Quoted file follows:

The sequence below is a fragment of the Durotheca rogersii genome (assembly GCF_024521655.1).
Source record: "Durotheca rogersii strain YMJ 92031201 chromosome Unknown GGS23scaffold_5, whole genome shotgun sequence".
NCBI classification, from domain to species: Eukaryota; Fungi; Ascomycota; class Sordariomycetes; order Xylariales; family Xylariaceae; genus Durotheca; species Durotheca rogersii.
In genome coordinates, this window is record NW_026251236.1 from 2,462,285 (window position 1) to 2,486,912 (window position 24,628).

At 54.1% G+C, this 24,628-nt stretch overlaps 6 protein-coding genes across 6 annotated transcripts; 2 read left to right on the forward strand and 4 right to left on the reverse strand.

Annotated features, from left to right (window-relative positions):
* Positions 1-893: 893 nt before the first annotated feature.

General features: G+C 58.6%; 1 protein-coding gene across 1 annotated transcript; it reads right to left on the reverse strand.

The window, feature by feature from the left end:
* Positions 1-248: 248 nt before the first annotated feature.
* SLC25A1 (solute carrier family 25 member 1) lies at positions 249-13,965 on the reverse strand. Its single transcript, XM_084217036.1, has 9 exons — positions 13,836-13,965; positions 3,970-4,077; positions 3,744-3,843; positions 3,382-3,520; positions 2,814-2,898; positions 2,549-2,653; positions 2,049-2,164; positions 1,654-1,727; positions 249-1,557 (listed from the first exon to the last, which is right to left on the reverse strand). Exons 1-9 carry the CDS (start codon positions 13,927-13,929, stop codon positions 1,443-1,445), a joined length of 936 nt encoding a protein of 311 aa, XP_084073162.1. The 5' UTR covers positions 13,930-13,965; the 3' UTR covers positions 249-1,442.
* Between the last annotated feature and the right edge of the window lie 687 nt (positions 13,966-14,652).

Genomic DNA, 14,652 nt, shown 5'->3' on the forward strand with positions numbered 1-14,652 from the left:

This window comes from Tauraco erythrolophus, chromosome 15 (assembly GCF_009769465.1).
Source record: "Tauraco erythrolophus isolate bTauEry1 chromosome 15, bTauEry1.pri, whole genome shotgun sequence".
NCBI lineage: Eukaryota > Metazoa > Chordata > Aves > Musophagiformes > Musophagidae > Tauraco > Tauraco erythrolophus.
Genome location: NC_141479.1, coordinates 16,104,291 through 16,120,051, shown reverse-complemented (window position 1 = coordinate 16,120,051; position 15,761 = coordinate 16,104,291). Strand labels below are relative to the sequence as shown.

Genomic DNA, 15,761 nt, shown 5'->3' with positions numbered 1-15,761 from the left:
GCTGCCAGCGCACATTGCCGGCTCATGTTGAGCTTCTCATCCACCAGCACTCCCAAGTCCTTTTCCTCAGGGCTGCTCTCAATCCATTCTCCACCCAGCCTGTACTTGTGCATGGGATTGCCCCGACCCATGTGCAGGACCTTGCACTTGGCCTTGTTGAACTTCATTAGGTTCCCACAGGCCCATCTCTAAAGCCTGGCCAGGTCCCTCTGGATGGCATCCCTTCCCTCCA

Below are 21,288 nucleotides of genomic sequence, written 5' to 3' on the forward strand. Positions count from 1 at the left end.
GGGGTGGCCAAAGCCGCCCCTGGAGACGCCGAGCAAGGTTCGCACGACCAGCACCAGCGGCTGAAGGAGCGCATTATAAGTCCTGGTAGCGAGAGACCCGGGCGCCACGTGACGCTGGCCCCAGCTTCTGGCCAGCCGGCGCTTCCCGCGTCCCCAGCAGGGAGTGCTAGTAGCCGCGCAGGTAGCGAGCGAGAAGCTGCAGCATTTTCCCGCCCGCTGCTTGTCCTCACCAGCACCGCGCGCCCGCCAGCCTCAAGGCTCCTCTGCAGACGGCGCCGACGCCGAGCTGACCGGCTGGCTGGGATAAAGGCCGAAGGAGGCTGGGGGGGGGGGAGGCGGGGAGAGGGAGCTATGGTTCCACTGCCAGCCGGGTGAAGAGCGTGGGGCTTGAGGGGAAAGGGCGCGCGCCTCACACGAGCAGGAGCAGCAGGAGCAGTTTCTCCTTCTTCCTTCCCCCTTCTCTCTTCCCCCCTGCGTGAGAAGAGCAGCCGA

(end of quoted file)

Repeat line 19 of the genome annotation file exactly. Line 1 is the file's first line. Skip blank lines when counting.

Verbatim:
GCTGCCAGCGCACATTGCCGGCTCATGTTGAGCTTCTCATCCACCAGCACTCCCAAGTCCTTTTCCTCAGGGCTGCTCTCAATCCATTCTCCACCCAGCCTGTACTTGTGCATGGGATTGCCCCGACCCATGTGCAGGACCTTGCACTTGGCCTTGTTGAACTTCATTAGGTTCCCACAGGCCCATCTCTAAAGCCTGGCCAGGTCCCTCTGGATGGCATCCCTTCCCTCCA